News & Opinion

Investors are asking if the post-financial crisis reform of derivatives faces a serious test.

Beginning in August, Thomas Murray Data Services began to post a short series of thought pieces not about what Brexit would look like, which to our minds remains unknowable; but instead about the kinds of questions the firm will be asking itself.

This posting is the last of the five-part series.

This is the fourth in a series of five thought pieces Thomas Murray wishes to share with clients this summer, the questions for our fields of expertise before the amorphous Brexit project takes shape.

In response to the 2007-2009 financial markets crises, and in line with G20 direction on restoring global economic growth, a primary objective of the European Commission was to shore up gaps in capital markets regulation wherever they were to be found.   As regards custody, the partially overlapping segments of central securities depositories and custody banks have been subject to colliding regulatory purposes and often contradictory official projects – if confusing, this is somewhat understandable given that the two domains fall between capital market and banking legislation/regulation, each subject area with its own points of view.  This still needs sorting out, and that clarification of duties and compliance will take place in the near background whilst the British exit from the EU is defined and executed.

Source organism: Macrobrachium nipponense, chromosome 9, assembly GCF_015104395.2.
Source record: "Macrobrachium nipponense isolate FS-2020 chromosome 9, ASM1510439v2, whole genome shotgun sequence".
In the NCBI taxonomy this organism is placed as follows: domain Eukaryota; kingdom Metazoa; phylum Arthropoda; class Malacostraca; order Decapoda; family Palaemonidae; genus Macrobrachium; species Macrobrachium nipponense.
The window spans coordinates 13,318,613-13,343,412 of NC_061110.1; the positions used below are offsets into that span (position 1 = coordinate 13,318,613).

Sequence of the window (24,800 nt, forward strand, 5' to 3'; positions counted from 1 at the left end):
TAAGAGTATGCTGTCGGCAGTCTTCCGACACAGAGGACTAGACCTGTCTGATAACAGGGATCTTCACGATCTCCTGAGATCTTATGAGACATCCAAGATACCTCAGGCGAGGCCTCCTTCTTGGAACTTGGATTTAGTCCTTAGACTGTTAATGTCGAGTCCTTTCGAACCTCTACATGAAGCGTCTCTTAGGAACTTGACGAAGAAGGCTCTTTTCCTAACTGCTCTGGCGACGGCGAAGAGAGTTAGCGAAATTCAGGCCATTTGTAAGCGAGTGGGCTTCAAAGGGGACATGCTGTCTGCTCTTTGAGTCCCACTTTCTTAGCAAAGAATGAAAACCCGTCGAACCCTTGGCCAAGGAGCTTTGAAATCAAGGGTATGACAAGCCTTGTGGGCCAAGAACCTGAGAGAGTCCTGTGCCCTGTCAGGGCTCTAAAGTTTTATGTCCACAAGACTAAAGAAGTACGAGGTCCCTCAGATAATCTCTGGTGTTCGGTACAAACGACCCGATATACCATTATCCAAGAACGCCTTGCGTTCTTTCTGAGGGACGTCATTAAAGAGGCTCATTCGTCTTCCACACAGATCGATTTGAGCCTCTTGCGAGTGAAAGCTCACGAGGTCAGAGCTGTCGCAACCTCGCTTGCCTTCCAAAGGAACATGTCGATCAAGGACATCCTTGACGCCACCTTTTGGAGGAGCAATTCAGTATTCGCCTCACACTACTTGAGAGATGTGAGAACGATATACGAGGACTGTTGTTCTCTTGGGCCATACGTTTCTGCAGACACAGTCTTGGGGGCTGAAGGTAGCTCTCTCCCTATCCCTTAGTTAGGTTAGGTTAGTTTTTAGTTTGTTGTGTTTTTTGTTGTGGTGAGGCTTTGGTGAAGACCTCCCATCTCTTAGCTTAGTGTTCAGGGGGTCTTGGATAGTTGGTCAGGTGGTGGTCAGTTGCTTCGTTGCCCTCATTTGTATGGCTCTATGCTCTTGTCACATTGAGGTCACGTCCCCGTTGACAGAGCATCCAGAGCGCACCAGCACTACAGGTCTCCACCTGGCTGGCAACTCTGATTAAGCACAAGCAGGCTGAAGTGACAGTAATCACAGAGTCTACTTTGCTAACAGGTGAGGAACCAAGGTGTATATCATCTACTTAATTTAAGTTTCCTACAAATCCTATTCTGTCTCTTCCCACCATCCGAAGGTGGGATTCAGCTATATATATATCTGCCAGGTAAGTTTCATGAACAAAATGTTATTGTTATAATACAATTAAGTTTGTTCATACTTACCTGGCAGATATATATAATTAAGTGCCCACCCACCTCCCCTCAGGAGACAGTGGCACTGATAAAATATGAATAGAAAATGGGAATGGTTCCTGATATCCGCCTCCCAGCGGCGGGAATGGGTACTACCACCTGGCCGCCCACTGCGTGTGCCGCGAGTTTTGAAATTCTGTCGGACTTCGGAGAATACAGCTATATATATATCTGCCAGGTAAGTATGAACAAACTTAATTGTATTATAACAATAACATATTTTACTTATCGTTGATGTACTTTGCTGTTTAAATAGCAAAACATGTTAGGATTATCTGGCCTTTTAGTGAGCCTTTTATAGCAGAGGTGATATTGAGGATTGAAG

A listed exchange is a public company and a national treasure, a dual identity to be embraced. Can the Deutsche Boerse - London Stock Exchange deal succeed in the corporate sense and also in the fulfilment of exchanges’ obligations to the public good? History has demonstrated that building cross-border securities exchanges is not only hard, but it has the propensity to fail.

In response to the 2007-2009 financial markets crises, and in line with G20 direction on restoring global economic growth, a primary policy objective of the European Commission was to extend the existing, rather limited regulation of financial market infrastructures (‘FMIs’).

As defined by global regulators, FMIs fall into four categories. These are central securities depositories (‘CSDs’), central clearing houses (‘CCPs’), trade repositories (‘TRs’), and payment systems. The two important regulations developed by the EU in this space are the European Market Infrastructure Regulation (‘EMIR’) and the Central Securities Depositary Regulation (‘CSDR’). This article will discuss the possible implications of leaving the EU specific to these regulations.

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